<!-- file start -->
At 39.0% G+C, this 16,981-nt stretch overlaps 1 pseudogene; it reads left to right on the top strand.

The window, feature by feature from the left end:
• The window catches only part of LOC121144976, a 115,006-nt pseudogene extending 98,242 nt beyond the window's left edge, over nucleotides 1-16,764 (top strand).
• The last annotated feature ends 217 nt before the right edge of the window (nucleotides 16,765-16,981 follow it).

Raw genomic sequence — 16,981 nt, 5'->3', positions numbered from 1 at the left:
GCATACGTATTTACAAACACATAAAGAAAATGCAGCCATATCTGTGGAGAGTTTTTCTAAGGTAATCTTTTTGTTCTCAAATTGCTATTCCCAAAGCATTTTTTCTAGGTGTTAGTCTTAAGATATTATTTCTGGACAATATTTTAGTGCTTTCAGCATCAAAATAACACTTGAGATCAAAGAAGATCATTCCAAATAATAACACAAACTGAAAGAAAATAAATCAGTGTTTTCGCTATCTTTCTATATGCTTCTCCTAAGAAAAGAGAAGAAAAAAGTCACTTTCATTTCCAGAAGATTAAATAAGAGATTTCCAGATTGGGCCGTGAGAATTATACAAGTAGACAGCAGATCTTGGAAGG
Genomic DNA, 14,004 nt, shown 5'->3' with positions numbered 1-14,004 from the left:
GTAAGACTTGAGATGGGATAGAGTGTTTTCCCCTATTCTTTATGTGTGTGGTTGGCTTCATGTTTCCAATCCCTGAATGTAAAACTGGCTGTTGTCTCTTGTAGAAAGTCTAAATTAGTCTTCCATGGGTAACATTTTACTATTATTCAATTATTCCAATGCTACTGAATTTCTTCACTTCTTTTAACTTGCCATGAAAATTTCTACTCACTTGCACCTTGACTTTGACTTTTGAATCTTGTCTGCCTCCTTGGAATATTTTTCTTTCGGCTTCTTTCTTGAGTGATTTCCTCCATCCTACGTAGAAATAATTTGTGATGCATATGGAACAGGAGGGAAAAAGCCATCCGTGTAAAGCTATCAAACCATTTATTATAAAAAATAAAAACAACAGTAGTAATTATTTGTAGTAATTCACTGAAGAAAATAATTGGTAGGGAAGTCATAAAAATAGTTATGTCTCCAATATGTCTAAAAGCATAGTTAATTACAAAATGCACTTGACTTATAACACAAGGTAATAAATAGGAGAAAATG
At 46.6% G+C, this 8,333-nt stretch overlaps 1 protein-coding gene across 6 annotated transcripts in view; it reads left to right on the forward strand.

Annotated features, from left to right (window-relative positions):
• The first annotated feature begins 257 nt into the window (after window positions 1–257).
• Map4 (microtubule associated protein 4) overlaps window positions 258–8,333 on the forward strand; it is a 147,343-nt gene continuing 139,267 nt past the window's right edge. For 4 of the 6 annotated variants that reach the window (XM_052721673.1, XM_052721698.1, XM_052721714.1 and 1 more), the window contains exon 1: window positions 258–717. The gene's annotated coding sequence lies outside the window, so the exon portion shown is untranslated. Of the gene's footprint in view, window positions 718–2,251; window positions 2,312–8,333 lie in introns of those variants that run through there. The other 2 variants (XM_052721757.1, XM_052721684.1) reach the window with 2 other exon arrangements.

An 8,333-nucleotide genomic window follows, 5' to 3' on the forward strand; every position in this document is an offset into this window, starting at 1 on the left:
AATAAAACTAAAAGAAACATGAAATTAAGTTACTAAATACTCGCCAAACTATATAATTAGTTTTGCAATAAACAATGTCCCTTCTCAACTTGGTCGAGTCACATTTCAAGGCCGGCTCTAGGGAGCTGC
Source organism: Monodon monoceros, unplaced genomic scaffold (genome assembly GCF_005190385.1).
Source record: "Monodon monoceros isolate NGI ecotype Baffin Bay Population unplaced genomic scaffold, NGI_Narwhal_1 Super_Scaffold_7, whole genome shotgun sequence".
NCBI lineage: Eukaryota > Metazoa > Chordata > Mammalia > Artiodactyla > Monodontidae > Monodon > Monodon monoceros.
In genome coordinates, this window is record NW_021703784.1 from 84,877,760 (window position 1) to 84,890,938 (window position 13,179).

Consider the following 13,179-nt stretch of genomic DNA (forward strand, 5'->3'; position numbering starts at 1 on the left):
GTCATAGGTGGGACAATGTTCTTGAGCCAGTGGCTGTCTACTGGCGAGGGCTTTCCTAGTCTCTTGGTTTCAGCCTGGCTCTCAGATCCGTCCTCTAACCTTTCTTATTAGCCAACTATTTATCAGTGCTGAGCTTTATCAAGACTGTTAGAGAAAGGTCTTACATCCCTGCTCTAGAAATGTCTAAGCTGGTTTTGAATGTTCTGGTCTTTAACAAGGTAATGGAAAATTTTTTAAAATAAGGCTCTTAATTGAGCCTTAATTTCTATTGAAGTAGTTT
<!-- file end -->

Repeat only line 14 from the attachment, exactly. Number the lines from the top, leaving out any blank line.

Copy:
AATAAAACTAAAAGAAACATGAAATTAAGTTACTAAATACTCGCCAAACTATATAATTAGTTTTGCAATAAACAATGTCCCTTCTCAACTTGGTCGAGTCACATTTCAAGGCCGGCTCTAGGGAGCTGC